Single photon sensor (SPAD) for the smallest optical signals to be implemented in Quantum Hub. Source: IMMS/Digilent/Thorlabs.
Single photon sensor (SPAD) for the smallest optical signals to be implemented in Quantum Hub. Source: IMMS/Digilent/Thorlabs.

Quantum Hub Thüringen

Research and implementation strategy on quantum technology from Thüringen

For quantum technology from Thüringen, Germany, IMMS is researching CMOS-based single-photon detectors.

Quantum technology is considered to be a key technology of the future. It enables the development of highly efficient technology that can far surpass the performance of conventional systems. By controlling individual quanta, i.e. the smallest light and energy components, disruptive applications are made possible, for example in the field of data processing (quantum computers), communications (tap-proof communications) and metrology (quantum imaging, quantum sensor technology).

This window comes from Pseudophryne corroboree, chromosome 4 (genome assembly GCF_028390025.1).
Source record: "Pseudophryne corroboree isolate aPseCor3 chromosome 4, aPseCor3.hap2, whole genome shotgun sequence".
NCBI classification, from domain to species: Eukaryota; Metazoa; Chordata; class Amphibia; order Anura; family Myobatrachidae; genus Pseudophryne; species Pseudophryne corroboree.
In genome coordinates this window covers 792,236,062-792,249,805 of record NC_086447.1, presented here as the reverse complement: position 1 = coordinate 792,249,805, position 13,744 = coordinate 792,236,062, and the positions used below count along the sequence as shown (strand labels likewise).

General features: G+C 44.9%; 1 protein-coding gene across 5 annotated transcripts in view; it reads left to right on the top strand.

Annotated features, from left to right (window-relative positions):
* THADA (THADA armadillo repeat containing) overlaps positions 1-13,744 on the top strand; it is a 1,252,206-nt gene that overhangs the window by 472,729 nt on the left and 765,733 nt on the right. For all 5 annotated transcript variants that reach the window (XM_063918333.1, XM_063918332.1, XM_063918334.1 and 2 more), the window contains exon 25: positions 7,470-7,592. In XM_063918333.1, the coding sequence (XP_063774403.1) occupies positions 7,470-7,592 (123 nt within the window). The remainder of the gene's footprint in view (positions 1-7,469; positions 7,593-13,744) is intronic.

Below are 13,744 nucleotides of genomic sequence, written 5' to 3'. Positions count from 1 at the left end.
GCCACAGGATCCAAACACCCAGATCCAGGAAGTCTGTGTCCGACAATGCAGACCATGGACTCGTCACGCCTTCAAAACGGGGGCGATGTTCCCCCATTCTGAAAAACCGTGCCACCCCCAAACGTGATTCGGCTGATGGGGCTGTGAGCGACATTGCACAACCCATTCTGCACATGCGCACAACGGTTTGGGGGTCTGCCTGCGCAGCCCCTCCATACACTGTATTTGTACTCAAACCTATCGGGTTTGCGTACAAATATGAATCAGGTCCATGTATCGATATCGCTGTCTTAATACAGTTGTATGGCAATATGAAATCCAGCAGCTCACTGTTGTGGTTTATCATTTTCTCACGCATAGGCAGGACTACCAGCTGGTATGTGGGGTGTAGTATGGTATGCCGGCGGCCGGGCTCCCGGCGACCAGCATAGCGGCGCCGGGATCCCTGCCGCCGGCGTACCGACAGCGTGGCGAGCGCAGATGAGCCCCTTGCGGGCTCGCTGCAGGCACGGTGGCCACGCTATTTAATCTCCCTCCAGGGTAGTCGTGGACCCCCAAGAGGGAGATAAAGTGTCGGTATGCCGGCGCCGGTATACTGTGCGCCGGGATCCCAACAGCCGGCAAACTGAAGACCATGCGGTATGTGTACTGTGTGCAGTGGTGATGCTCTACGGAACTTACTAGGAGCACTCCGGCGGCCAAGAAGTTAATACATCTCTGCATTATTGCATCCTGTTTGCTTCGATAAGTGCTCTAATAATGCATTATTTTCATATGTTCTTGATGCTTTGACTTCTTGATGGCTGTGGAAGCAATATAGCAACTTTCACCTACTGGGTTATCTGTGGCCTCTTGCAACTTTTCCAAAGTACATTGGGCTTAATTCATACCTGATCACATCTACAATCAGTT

IMMS is researching the use of single photon detectors (SPAD), which are manufactured in a standard semiconductor technology (CMOS). They are used to convert single photons into electrical signals and allow operation at room temperature without large and complex cooling systems. Statistical evaluation is required to interpret the sensor signals, which is performed by a programmable logic device (FPGA). In addition, the integration of such an optical sensor element in conjunction with the necessary evaluation electronics in a microchip is also being targeted.

Quantum Hub Thüringen website: quantum-hub.de

  • Funding

    The Quantum Hub Thüringen research project is funded by the German Land of Thüringen via the Thüringer Aufbaubank under the reference 2021 FGI 0042.

Duration

2021 – 2023

Reference

2021 FGI 0042